That’s a suggestion for an unforgettable trip, just 75 kilometers from Paris, towards a beautiful medieval hamlet, renowned for its blue wool drapes, its intricate dungeons, and its roses.
In Summer, Paris’s mugginess could make it necessary to escape in the country. A comfortable train (Transilien) from Gare de l’Est could, for example, take you to the medieval hamlet of Provins, a UNESCO World Heritage.
As soon as you exit the station, you find yourself in a relaxing water town.
Nothing compared to Venice, but the sheer amount of canals and streams is commendable.
Provins is built on a small plateau between two rivers: the Durteint and the Voulzie, whose waters had been largely canalized to help the development of the numerous craft activities gathering at the base of the ancient hamlet.
Even if it looks like any other ancient little town in France, Provins has quite a peculiar history.
Its peak moment was in 1200, a thriving and happy period for the whole of Europe which, thanks to a particularly mild and rainy climate, had had decades of plentiful harvests. When there’s food aplenty, economy blooms and trade becomes so important it redefines geography itself, and Provins is the proof ot this.
In the XIII century, the city’s population was between 10.000 and 15.000. Not bad, since today it’s only 12.500! Why was it so crowded? Trade, of course.
Starting from 1100, Provins was the center of great fairs that are hard to imagine today. These great gatherings brought to the city goods and merchants from any corner of the known world, and to find a place to put them all was far from simple!
For two months the hamlet was unrecognizable. Goods, animals, and people lived shoulder to shoulder and to find an isolated corner was almost impossible. Even part of the twisted dungeons were converted into hostels and warehouses, with the resulting dense coming and going.
The hill dungeons were born as quarries to extract the limestone of which the older part of the town – the one on the plateau – was built.
The limestone extracted from the foot of the hill is more tender, and it was used in many crafts, particularly for the fundamental wool production of Provins, renowned in the whole of Europe for its famous blue drapes.
As you learn from the guided tour – only a small part, even if fascinating, is open to the public, and you can’t miss it! – it seems that Provins’s trade wasn’t just in material goods or legal trading…
The most curious “secret” use of the galleries dates back to the XVIII century, at the dawn of the French Revolution, a period when the masonry used to be all the rage and spreading like wildfire.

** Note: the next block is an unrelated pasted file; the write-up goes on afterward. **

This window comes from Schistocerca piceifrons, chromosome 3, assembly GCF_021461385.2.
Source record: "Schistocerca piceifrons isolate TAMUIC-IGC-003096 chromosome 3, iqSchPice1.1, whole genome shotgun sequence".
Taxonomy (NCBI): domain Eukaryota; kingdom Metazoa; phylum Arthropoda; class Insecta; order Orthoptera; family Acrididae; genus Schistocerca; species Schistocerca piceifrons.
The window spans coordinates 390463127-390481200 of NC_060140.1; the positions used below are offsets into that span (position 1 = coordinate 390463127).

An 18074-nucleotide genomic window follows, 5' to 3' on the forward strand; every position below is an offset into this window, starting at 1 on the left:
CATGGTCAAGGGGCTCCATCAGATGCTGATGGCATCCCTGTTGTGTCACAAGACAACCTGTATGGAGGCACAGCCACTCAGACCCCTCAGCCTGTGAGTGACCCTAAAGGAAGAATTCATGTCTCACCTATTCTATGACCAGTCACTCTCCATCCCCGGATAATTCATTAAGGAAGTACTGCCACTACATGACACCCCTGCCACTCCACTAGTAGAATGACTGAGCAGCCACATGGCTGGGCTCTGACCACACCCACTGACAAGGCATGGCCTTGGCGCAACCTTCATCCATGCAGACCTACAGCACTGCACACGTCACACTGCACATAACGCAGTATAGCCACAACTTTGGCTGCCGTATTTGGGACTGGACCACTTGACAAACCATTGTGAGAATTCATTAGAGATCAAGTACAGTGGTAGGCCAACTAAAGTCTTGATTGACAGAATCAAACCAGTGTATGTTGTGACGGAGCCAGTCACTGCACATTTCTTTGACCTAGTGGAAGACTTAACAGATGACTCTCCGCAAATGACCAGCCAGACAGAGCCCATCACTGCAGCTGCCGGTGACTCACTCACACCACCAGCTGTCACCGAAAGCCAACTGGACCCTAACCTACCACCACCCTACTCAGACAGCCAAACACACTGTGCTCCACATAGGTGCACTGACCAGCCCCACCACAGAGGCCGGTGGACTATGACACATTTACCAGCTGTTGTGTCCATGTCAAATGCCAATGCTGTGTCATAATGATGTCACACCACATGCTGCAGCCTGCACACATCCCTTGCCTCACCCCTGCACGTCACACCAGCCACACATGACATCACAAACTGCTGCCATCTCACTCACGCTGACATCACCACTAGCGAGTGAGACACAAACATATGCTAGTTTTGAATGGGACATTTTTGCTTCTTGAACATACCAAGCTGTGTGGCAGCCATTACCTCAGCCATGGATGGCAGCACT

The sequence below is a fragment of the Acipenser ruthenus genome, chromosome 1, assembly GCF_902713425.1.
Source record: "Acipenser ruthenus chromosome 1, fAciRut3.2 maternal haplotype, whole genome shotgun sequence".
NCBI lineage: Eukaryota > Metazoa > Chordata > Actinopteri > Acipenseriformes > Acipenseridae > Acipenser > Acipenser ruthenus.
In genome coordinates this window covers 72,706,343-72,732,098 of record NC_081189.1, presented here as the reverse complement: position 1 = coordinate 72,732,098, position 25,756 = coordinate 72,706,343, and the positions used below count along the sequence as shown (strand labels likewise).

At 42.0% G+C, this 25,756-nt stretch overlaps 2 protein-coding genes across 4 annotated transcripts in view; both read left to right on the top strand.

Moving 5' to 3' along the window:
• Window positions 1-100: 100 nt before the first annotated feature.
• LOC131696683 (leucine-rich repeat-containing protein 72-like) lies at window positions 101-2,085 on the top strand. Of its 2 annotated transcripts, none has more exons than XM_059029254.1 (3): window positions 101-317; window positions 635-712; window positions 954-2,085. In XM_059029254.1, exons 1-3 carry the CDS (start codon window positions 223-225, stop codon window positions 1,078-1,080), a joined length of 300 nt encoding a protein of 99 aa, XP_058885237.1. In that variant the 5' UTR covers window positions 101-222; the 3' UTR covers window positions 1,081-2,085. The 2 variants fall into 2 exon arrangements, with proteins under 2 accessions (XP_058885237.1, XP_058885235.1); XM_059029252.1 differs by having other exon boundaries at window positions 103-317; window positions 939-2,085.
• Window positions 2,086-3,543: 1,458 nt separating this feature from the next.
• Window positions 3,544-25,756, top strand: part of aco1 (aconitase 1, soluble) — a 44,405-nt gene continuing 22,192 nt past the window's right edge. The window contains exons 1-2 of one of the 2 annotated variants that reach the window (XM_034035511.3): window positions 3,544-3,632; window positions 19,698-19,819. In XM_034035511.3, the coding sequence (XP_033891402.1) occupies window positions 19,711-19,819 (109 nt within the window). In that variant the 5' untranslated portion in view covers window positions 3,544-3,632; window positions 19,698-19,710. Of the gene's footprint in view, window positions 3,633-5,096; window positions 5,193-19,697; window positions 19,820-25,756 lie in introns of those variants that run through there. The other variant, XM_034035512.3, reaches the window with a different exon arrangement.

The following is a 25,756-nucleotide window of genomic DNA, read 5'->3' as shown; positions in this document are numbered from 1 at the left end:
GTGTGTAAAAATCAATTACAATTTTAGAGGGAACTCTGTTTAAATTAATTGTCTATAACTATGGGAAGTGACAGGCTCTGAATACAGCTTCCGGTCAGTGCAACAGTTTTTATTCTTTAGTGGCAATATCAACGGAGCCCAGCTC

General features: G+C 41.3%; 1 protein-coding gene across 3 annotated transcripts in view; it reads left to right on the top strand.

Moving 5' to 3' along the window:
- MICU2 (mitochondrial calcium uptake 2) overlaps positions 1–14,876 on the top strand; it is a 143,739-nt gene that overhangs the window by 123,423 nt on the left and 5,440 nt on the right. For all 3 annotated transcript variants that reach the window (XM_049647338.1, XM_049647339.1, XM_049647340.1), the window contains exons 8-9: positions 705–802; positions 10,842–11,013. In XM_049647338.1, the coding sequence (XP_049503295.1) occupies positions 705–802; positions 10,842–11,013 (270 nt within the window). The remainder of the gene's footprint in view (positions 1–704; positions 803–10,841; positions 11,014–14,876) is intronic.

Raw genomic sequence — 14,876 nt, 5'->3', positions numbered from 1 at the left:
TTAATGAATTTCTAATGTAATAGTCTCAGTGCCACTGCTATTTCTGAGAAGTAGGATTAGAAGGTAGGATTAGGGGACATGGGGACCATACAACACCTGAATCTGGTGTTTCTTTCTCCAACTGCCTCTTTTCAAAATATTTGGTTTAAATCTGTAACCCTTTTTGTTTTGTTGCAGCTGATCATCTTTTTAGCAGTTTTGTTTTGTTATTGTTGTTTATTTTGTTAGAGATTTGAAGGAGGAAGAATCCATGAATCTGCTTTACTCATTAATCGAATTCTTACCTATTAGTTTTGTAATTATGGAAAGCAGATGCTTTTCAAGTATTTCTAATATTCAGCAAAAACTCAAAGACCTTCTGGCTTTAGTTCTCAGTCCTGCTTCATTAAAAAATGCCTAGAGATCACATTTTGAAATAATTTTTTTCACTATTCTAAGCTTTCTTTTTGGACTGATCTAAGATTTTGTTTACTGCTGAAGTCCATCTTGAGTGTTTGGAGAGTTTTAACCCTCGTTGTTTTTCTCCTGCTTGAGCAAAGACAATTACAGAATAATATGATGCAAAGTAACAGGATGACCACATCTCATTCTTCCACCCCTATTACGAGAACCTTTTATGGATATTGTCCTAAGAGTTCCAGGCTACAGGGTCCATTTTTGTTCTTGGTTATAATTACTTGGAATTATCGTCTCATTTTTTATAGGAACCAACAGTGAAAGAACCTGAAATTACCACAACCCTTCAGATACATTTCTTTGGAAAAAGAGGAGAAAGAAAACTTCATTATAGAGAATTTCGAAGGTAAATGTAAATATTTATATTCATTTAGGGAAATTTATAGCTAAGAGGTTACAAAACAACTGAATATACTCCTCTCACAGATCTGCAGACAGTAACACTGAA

Just in those times, a new lodge settled in Provins, and they didn’t wait long before using some of the underground halls for its rites. It appears that one of those in particular, exactly under the headquarters where the lodge gathered, was used for initiation rites for new adepts, who had to pass the night here in darkness and solitude before they could resurface in the light as “new” men. A sort of “death and resurrection” rite.
A very young Jules Verne spent his holidays in these tunnels and from here, they said, he got his inspiration for his novel “Travel to the Center of the Earth.”
Provins doesn’t have only cool and mysterious dungeons to welcome its visitors – and they’re really cool, so much they were used, in the past, as morgues! -, but also a show of past architecture and the history of the lords of Champagne who owned the region.
In a respectable medieval town, there has to be a gothic church. The wonderful Saint-Quiriace took almost 350 years to be completed and, to be honest, it never was!
Now, let’s take a look at the natural beauties for which Provins is mostly renowned: the rose!
The legend says that, in 1240, the Count of Champagne and King of Navarre, Thibaut IV, brought from the Holy Land healing rose variety.
I can’t tell if the remedy really works for the great number of diseases it was used for, but what’s certain is that Provins’s Rose Garden, today, has the power to cure the soul, relax and inspire, especially if you complete the experience with a drop of rose syrup from the café.
And to do things in style, in July and August – usually the first Saturday of the month – the town is only lit in candlelight to recreate the atmosphere of the past. (check the dates on Provins’s tourism site, here).
(Also read: the Frenchs’ most beloved town, Rochefort-en-Terre)